# Are charges always uniformly distributed on conductors?

As the title says. For example, if I take a fat metal wire with non-negligible thickness, and then wind it into a spiral, but such that none of the parts touch one another (there are no topological 'holes'), then if I add a charge to the wire, would it equally distribute over the wire? Or would the charges from neighboring 'loops' of the spiral interact with one another somehow, similar to a capacitor almost?

• Do you mean that you place some charge $q$ ,not a unit charge, on the wire? Dec 8, 2015 at 10:57
• The electric field of - for example a charged needle - is on the tip of a needle stronger as in the other areas Dec 8, 2015 at 11:42

It is the electrostatic conditions that are more fundamental than determining the charge distributions, namely, that the field has to be inside a conductor, otherwise, the charges will be flowing and there won't be any electrostatics to study.

So, if you leave the conducting wire alone, it will come to electrostatic conditions and whatever will be the charge distribution that could match that would be the one that'll be present.

It just turns out that when you study simple conductor systems like one spherical conductor, it is so that the electrostatic condition is achieved when there is uniform distribution.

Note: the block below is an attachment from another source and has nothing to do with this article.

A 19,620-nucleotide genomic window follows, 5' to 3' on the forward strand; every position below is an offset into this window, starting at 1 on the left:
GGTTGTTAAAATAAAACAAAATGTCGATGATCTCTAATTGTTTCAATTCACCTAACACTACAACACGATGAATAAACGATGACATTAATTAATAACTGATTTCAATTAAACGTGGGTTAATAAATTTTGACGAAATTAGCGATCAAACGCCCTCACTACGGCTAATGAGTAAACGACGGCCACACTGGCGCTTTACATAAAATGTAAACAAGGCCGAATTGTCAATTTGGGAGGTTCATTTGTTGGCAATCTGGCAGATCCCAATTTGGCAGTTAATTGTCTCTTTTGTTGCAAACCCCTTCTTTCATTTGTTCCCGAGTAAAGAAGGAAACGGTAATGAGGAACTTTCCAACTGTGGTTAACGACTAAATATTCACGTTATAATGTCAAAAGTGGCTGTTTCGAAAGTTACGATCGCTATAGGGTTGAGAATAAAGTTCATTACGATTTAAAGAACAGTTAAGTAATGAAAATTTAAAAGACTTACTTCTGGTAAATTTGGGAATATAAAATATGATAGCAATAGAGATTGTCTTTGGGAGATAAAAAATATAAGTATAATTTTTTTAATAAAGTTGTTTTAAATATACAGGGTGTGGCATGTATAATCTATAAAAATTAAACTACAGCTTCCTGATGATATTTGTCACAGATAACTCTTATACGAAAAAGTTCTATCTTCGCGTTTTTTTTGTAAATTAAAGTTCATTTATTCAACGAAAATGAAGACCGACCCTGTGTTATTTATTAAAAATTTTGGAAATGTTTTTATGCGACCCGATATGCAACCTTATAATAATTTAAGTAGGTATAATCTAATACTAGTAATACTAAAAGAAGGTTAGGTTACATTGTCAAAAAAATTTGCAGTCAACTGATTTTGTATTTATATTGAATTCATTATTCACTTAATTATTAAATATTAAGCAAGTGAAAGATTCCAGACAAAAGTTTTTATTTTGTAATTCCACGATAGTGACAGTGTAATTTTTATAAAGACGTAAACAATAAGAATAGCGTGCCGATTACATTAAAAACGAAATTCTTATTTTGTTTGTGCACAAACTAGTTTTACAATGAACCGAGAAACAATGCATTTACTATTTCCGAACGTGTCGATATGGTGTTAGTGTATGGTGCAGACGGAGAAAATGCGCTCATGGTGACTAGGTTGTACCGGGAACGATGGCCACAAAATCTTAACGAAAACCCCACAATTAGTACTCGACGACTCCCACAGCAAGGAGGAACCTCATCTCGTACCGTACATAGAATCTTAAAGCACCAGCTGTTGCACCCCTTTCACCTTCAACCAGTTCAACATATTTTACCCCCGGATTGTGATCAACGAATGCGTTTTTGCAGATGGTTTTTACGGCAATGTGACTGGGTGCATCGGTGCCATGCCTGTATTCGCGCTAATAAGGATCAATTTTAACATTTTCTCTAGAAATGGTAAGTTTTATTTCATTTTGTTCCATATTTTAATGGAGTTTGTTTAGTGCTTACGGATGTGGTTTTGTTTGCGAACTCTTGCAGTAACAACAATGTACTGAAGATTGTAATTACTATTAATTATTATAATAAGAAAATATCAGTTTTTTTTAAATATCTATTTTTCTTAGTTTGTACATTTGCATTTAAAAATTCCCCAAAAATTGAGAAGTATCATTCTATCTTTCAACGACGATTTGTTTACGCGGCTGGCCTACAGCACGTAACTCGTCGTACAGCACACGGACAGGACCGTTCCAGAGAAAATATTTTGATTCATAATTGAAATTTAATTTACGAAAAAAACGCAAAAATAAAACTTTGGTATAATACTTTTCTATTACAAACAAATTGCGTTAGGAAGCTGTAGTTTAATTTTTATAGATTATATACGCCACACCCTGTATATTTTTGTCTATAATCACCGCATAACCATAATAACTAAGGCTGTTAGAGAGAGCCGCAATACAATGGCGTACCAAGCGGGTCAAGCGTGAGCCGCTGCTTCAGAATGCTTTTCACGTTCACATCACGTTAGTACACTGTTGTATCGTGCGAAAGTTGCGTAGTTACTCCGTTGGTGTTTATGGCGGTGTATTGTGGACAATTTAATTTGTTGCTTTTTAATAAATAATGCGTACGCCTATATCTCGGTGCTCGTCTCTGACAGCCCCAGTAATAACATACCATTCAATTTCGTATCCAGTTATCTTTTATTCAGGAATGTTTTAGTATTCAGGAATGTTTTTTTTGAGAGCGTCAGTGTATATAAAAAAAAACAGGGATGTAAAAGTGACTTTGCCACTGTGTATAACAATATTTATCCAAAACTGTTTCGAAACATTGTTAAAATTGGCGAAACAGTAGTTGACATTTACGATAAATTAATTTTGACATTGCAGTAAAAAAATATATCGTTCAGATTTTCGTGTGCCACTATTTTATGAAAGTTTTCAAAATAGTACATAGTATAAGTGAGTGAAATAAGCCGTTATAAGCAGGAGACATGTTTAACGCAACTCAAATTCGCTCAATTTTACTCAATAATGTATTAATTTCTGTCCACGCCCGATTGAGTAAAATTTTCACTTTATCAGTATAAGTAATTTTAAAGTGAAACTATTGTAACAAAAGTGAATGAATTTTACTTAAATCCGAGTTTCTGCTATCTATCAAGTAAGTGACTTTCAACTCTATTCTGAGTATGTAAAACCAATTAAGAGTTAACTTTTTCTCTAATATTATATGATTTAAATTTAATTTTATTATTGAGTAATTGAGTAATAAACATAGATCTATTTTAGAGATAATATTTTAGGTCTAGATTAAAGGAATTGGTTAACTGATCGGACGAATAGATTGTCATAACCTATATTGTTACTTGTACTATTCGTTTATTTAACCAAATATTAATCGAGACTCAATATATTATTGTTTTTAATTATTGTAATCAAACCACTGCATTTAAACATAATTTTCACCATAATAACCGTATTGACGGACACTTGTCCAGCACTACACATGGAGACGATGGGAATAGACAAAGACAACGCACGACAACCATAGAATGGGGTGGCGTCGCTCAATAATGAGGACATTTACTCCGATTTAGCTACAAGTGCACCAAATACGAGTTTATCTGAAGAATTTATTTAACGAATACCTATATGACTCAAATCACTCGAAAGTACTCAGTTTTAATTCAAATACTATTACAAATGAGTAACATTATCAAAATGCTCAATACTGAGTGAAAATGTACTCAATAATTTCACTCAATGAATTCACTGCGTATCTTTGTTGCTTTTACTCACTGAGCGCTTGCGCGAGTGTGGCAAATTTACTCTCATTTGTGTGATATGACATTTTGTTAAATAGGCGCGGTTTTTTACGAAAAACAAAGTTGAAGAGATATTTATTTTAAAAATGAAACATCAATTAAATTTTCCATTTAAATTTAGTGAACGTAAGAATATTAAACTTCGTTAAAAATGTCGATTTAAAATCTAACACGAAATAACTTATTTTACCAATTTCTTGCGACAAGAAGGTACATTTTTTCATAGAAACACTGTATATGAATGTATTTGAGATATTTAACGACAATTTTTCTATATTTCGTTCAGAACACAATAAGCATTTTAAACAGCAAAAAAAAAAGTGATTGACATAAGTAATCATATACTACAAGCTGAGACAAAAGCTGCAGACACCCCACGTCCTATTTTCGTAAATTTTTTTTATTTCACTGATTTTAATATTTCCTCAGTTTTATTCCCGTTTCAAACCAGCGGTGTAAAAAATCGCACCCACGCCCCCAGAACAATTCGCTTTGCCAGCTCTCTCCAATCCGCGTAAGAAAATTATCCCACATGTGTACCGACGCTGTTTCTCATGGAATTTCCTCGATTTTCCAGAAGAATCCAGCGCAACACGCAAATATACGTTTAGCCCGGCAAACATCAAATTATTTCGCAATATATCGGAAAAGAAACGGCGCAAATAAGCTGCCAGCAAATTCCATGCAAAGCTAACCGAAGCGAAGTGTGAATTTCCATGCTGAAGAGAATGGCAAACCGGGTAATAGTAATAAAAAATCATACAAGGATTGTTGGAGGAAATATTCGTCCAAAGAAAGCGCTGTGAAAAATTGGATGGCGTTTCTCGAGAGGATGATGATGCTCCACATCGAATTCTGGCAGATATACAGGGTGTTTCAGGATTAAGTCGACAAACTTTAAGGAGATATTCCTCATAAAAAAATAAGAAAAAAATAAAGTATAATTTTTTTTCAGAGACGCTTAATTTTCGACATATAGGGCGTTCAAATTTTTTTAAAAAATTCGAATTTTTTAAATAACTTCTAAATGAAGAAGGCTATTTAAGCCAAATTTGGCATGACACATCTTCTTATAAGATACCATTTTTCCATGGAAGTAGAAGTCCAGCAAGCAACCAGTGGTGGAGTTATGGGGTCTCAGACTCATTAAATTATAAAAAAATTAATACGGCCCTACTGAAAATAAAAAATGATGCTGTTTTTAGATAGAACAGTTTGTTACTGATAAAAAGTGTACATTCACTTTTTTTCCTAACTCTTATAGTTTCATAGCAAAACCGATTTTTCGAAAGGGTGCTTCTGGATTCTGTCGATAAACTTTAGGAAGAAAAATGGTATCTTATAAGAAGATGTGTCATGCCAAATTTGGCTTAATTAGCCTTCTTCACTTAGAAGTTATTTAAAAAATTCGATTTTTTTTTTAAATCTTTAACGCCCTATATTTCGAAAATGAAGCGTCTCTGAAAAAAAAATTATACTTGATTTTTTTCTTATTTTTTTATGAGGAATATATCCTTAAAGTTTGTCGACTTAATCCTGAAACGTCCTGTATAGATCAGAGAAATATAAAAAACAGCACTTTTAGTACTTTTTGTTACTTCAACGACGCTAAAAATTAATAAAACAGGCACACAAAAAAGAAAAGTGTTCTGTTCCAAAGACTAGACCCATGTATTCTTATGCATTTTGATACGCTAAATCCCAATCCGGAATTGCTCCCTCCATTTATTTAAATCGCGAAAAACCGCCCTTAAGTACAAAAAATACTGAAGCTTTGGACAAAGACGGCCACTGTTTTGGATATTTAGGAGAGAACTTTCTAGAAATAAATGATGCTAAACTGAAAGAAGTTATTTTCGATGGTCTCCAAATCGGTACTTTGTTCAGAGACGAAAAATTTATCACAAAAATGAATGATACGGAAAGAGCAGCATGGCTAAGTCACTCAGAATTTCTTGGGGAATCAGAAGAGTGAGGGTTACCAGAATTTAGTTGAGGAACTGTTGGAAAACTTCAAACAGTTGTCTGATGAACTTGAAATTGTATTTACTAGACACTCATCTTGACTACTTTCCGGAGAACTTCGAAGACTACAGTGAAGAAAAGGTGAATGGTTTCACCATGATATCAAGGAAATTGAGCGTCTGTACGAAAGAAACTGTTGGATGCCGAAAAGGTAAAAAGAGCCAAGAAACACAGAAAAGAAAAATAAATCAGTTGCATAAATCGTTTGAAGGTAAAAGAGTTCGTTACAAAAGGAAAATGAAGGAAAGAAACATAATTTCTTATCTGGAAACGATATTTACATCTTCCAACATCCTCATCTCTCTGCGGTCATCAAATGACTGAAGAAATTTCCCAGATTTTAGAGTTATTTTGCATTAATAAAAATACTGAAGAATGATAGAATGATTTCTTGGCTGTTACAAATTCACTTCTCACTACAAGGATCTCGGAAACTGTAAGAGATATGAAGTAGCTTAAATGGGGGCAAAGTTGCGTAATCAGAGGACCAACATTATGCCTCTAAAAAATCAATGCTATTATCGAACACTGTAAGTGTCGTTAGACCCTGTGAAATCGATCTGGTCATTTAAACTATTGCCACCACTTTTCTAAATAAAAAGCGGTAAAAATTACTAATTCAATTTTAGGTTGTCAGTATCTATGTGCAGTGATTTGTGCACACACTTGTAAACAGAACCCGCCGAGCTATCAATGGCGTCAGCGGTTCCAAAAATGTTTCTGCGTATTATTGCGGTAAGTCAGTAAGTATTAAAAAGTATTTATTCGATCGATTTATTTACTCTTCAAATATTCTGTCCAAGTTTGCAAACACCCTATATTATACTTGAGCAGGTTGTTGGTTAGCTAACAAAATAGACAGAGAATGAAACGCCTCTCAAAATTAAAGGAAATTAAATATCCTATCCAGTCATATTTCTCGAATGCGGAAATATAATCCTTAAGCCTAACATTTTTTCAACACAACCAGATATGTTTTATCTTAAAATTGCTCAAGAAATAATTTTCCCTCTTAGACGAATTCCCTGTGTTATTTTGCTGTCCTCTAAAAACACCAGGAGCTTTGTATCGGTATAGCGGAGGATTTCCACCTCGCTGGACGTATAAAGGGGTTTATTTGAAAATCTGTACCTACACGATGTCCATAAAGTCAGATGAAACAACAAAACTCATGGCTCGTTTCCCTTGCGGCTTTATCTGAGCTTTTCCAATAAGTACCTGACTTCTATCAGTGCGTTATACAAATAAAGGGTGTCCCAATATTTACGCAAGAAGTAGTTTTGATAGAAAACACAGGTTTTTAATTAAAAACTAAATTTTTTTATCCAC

So, finally the answer to your question is that yes other loops will definitely interfere.

Also, these are all ideal cases, every conductor's molecules and atoms and atoms have some bonding energy which the electric field has to always overcome, so no perfect conductor will have absolutely 0 elecrtic field inside, but yes, to a great extent they can be approximated. So, you can define a conductor by a material whose binding energy of electrons is less(depending on your tolerance of error) and can approximate it using ideal conductor which are an extremal mathematical model following Maxwell's equations.

I think that the either ends of your wire no matter how you fold them have higher amount of surface density of charge than the middle, however, the amount of charge is different as follow.

Imagine your wire to be approximated by the figure below

The first three spheres have the same radius and the rest have different ones. Same potential dictates that:

$$\frac{Q_1}{r_1}=\frac{Q_2}{r_1}=\frac{Q_3}{r_1}=\frac{Q_4}{r_2}=\frac{Q_5}{r_3}=\frac{Q_6}{r_4}=\frac{Q_7}{r_5}$$

Hence you see that the charge on the first three spheres are the same and it changes as you move to the last sphere. This as a result gives a higher surface charge density on the smaller sphere.

If you need a perfectly uniform distribution you need a very long wire.

About the curves in your wire I should say they change the distribution because geometry of is very important.

• How can you say that $\frac{Q_1}{r_1} = \frac{Q_2}{r_2}$ etc. since the potentials of each of the spheres will be affected by all the other spheres close to it and that must also be taken under consideration. I agree that their potentials will be equal, but their potentials won't be $\frac{Q_1}{r_2}$ etc, they'll be something else. Apr 4, 2021 at 12:41